Cannabis for Self Care
When it comes to women's health, self care is the latest trending topic. While the idea of self care is not new, what is noteworthy is that women are finally giving themselves permission to slow down, take a break and prioritize their own well-being – whether dedicating just a few minutes, hours or even days to practicing self care.
What does self care mean to you? Perhaps it’s lighting a candle, pouring a glass of wine and taking a relaxing bath. Or maybe your version of self care involves a solitary hike that focuses more on nature than burning calories. What about cannabis? Does it play a role in how you care for yourself?
Cannabis has long experienced a negative stigma that Constance Therapeutics founder Constance Finley is trying to combat. "Fortunately, we’re seeing a shift,” she explains. “With more open minds, we are turning attention to creative uses for the healing potential of plants, with things swinging toward a natural integration where cannabis will be seen as part of traditional health care, or perhaps as an extension of wellness, with prescriptions written out by your doctor and the ability to fill these at a pharmacy, as people now do in Germany. And for those wanting a more whole plant approach that’s also standardized and pure, we envision access from a local wellness or supplement store, or even at a pharmacy like CVS where you could purchase a topical CBD product over-the-counter.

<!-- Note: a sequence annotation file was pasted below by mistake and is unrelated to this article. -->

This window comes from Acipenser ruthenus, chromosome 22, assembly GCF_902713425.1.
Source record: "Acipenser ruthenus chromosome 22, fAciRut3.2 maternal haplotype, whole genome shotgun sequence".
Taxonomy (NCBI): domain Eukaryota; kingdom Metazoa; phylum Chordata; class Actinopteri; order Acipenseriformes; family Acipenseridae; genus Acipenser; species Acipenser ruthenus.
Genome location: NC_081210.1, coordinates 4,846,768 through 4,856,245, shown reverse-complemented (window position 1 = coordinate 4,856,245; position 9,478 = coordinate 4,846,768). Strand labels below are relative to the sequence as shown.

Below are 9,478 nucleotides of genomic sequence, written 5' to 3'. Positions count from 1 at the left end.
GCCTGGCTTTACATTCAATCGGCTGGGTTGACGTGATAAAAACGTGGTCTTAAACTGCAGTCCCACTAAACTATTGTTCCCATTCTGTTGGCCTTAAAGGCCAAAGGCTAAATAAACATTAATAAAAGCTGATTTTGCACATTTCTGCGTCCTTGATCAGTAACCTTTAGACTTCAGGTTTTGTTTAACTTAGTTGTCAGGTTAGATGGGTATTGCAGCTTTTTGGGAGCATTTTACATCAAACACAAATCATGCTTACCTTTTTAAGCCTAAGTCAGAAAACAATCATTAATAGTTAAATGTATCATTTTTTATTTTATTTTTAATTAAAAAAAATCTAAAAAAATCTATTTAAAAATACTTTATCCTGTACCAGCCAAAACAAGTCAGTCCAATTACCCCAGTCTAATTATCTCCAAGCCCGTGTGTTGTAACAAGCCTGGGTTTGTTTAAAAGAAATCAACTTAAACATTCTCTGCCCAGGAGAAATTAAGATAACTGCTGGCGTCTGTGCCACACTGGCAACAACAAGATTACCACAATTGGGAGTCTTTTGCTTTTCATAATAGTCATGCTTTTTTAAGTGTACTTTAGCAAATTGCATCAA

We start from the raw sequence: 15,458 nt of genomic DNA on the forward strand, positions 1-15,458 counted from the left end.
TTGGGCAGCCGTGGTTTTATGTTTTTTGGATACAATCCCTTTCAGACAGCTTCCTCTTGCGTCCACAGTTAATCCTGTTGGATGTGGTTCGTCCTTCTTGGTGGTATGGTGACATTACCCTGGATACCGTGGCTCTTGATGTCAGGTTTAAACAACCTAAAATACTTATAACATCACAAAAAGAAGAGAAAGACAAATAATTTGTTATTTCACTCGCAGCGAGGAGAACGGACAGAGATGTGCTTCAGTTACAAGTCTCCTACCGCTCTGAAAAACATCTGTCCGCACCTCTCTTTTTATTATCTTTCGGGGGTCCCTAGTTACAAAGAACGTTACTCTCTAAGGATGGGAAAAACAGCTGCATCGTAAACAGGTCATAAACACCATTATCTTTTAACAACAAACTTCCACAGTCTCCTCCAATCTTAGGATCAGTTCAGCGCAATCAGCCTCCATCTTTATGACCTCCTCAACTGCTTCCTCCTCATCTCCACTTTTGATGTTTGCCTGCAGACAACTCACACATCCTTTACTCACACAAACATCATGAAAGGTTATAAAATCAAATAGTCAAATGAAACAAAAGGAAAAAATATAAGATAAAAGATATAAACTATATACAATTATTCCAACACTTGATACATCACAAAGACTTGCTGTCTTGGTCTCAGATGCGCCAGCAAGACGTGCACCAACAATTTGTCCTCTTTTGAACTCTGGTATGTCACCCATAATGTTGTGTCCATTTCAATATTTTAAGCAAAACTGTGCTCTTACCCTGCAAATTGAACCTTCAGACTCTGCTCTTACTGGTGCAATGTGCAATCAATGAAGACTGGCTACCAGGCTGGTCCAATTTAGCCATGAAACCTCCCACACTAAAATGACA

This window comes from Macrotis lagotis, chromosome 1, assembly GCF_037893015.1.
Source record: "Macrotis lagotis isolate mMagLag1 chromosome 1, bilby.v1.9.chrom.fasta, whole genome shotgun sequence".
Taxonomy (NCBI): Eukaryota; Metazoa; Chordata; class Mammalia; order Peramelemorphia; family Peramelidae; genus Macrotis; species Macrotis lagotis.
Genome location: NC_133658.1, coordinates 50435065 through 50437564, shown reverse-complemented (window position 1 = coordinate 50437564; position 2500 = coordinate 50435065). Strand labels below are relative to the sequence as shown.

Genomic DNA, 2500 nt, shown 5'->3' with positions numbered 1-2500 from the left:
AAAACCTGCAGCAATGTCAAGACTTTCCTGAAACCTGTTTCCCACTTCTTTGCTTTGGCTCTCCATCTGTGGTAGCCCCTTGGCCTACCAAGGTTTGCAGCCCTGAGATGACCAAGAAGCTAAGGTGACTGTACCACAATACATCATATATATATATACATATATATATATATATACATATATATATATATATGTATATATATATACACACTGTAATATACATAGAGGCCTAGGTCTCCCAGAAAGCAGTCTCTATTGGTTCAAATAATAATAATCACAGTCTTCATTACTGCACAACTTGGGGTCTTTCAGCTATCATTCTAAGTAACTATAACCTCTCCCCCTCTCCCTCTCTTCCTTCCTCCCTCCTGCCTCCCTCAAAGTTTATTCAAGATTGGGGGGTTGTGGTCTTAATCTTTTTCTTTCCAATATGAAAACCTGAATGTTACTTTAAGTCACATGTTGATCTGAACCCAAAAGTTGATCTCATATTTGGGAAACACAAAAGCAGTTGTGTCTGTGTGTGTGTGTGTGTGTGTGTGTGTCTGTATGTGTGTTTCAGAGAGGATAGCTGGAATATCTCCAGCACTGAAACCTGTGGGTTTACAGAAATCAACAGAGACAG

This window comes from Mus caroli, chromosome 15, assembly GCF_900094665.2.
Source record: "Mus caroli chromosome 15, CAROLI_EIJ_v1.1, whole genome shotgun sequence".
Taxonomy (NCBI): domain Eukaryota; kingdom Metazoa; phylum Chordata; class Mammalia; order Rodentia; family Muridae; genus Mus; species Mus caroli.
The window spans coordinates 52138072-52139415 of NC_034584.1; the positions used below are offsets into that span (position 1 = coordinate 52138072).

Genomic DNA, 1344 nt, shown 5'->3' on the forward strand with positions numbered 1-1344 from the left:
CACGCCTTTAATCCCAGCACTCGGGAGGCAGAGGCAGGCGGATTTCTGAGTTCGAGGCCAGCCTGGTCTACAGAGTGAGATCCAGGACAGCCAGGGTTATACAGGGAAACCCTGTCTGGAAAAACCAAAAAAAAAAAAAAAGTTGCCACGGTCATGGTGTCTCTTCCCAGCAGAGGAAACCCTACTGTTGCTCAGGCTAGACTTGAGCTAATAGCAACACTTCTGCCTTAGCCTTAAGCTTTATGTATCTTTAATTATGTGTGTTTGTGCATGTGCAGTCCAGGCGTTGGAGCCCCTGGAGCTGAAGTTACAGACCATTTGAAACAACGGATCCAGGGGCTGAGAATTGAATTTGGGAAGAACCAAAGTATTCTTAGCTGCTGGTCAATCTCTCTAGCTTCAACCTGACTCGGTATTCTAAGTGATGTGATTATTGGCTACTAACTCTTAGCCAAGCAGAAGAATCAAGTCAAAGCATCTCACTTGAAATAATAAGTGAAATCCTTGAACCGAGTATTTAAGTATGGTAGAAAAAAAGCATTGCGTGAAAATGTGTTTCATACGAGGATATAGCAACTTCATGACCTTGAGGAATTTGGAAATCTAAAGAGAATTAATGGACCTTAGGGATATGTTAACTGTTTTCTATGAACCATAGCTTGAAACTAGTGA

“There’s an inherent natural fit for women and cannabis, dating back to when men typically fulfilled the hunting role and women usually were responsible for growing and gathering plants and herbs. Even the more subtle way cannabis works on the endocannabinoid system is a good fit for females and what they gravitate toward when it comes to treatment,” Finley adds. “Cannabis is perhaps the most broadly useful plant that exists on our Earth, so a big part of my mission and our company’s philosophy is getting people to change how they view cannabis and see its potential as a health and wellness tool.”
If you’re looking to incorporate cannabis into your self care routine, first find your sweet spot with CBD, which doesn't have any euphoric or disorienting effects. CBD clinically exhibits anti-anxiety and anti-depression properties through serotonin enhancement and mood enhancement effects – offering users a heightened state of pleasure and focus. In particular, the ability to strongly focus can be especially helpful during the daytime, with none of the psychoactivity (induced by THC, not CBD) that new users might worry about. Finley suggests using a vape pen or ingesting extracts rather than taking edibles, because it's more challenging to control when you'll feel the benefits of cannabis, or for how long you'll experience them, with edibles.
“It’s also very important to look for purity and a standardized product,” adds Finley. “Many of the side effects people associate with cannabis are actually coming from toxins from the growing or extracting processes, and choosing a high-quality product will help ensure you don’t confuse byproduct and its effects with the true effects of the cannabis.”
Finley recommends adopting a time to use cannabis consciously. Spend time with your children, take a walk with your dog, touch your significant other, relax with your favorite meal – utilize cannabis as a way to enhance experiences, not escape them.